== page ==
In Case You Missed It: This Week in Review

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This week, we highlight a number of ongoing campaigns to make the food system more sustainable: the Food Day Campaign is educating consumers about the health consequences of soda consumption, California citizens are gearing up to vote on GM food labeling requirements under proposition 37, and Oxfam America’s GROW campaign urges consumers to take small steps toward food justice and equity.

Photo credit: Bernard Pollack

Want to get involved? Ask the Trader Joe’s grocery chain to support labeling of GM foods this election, and sign up to host a World Food Day dinner on October 16th to spread awareness of global food and agricultural issues!

Next week, Nourishing the Planet director Danielle Nierenberg will be participating in the DialogueNext workshop at the World Food Prize’s 2012 Borlaug Dialogue. This youth-engaging session will include a variety of rapid-fire talks, case studies, and conversations that focus on engaging young people in the future of agricultural development. Stay tuned for a full report of the workshop.

We also examine the latest global research portfolio of the Consultative Group on International Agricultural Research (CGIAR), the world’s largest publicly funded global agricultural research partnership. At the Fourth Agriculture and Rural Development Day gathering, CGIAR unveiled a new global research portfolio worth US$5 billion over five years. Read more about the research program here.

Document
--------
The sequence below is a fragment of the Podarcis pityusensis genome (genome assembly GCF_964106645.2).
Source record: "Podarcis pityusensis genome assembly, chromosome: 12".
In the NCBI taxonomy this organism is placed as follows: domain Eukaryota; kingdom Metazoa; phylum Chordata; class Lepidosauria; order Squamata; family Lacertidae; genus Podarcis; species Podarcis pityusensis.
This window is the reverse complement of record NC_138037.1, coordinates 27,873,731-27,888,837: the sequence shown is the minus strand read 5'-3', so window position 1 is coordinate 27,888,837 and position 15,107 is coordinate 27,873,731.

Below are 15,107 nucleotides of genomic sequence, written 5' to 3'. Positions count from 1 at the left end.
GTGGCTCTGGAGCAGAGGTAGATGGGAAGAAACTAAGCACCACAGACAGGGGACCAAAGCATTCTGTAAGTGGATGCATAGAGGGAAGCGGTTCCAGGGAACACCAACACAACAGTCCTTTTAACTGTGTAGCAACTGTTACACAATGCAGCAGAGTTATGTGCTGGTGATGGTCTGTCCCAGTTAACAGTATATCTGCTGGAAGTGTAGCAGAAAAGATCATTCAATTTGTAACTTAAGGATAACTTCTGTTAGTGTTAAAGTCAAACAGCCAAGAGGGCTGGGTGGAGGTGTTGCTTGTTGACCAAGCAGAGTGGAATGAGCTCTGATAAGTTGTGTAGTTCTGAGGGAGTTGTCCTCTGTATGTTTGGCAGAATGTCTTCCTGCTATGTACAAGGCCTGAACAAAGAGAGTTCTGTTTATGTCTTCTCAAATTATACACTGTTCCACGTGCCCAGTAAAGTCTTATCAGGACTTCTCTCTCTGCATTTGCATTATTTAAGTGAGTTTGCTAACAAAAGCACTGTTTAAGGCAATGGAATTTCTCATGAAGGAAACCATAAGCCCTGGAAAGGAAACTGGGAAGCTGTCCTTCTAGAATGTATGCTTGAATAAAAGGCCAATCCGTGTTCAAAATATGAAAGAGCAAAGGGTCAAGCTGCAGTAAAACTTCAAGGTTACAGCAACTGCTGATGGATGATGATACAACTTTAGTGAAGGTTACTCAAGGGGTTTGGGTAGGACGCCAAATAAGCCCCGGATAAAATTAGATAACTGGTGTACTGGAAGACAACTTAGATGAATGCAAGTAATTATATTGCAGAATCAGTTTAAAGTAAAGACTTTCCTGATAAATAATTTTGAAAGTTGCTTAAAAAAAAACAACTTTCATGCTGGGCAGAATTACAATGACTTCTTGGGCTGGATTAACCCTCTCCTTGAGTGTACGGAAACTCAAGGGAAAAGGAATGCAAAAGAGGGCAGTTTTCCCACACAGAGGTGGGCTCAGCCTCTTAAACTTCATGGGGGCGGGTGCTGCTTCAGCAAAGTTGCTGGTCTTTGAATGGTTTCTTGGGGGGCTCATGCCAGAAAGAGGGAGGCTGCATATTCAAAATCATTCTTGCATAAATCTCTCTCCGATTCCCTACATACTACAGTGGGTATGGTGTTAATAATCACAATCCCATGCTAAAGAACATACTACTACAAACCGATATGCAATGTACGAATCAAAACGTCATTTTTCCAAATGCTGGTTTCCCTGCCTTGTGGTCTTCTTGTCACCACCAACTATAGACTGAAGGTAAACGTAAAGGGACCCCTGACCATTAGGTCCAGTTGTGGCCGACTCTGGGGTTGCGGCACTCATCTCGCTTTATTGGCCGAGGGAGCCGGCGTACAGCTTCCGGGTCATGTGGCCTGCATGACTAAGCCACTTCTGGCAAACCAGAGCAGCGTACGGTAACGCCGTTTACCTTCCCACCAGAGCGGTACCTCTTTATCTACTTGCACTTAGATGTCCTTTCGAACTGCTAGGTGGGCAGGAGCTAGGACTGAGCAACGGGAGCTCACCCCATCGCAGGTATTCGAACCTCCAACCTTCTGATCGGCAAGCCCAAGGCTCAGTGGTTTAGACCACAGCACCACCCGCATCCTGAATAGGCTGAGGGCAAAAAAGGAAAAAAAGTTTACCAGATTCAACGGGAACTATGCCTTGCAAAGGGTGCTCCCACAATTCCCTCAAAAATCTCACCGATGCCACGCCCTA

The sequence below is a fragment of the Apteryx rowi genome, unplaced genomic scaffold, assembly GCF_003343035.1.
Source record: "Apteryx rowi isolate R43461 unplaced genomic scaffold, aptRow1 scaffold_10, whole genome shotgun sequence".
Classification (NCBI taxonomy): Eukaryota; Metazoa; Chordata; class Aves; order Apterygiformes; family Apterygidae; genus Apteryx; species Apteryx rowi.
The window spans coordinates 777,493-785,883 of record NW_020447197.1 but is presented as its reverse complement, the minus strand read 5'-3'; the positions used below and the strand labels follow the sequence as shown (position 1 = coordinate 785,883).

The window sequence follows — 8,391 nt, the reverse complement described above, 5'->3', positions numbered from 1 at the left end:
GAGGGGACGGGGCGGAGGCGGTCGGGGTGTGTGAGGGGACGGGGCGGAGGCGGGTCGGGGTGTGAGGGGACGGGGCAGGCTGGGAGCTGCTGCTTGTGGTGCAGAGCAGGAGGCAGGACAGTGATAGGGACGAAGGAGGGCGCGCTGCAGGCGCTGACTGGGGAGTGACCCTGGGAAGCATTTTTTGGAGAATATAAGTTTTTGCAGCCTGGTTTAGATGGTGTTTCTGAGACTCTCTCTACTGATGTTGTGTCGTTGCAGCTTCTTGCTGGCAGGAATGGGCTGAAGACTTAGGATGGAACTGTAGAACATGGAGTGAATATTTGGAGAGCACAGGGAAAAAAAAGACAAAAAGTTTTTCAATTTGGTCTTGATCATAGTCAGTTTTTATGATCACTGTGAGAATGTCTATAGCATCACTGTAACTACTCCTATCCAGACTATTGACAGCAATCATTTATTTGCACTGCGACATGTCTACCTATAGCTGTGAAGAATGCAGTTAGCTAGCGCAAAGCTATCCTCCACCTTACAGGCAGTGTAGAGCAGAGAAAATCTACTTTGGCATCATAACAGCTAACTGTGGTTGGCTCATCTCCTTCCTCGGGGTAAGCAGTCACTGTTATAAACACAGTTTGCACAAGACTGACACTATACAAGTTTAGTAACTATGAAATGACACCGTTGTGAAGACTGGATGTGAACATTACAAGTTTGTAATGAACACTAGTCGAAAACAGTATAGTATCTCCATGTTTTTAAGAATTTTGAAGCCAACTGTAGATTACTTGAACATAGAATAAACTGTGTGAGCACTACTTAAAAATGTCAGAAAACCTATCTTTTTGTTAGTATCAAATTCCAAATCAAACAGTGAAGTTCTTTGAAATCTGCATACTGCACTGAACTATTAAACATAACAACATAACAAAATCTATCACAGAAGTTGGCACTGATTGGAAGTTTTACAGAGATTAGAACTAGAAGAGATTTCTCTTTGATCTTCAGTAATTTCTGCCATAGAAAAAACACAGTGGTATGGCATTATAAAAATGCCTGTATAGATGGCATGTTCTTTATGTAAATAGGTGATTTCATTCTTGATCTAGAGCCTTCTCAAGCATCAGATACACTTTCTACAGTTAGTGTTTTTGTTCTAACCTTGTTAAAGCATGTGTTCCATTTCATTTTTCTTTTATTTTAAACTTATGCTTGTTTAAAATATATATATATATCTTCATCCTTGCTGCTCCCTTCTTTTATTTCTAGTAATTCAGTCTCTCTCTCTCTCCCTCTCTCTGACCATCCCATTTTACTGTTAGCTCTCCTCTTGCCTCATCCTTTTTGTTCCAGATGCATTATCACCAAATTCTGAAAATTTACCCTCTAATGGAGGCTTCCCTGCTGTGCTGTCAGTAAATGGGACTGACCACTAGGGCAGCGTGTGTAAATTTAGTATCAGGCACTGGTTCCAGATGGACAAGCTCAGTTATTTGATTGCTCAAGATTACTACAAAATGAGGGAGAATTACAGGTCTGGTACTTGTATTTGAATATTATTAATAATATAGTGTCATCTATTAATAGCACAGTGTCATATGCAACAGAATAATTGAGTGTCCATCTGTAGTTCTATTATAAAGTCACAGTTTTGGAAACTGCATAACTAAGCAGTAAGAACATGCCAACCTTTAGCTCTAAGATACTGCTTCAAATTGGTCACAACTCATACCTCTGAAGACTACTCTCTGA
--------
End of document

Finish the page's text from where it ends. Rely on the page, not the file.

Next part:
Further highlights from the past week:

Our indigenous livestock of the week is the yak. Originating in the “roof of the world,” the yak is an important animal, providing a host of nutritional and practical benefits to the people of the Tibetan plateau. It can withstand freezing temperatures and sparse vegetation, and is a major source of meat, milk, fiber, and hide. Read more about the hardy but endangered animal here.

This week’s Saturday Series interview is with Gigi Pomerantz, the executive director of Youthaiti. Youthaiti is a nonprofit promoting ecological sanitation in Haiti. “As a nurse practitioner, my focus has always been on prevention,” said Pomerantz. “Sanitation is prevention at its most basic level.” To read the full interview, click here.

We continued to receive some exciting news coverage this week. Danielle Nierenberg was interviewed in an article for The Epoch Times about Bhutan’s plans to transition its national food production to 100 percent organic by 2020. Read the full article here.

Now it’s your turn: What were your favorite posts from the week? What do you hope we’ll write about next week? Let us know in the comments!

To purchase State of the World 2011: Innovations that Nourish the Planet please click HERE.

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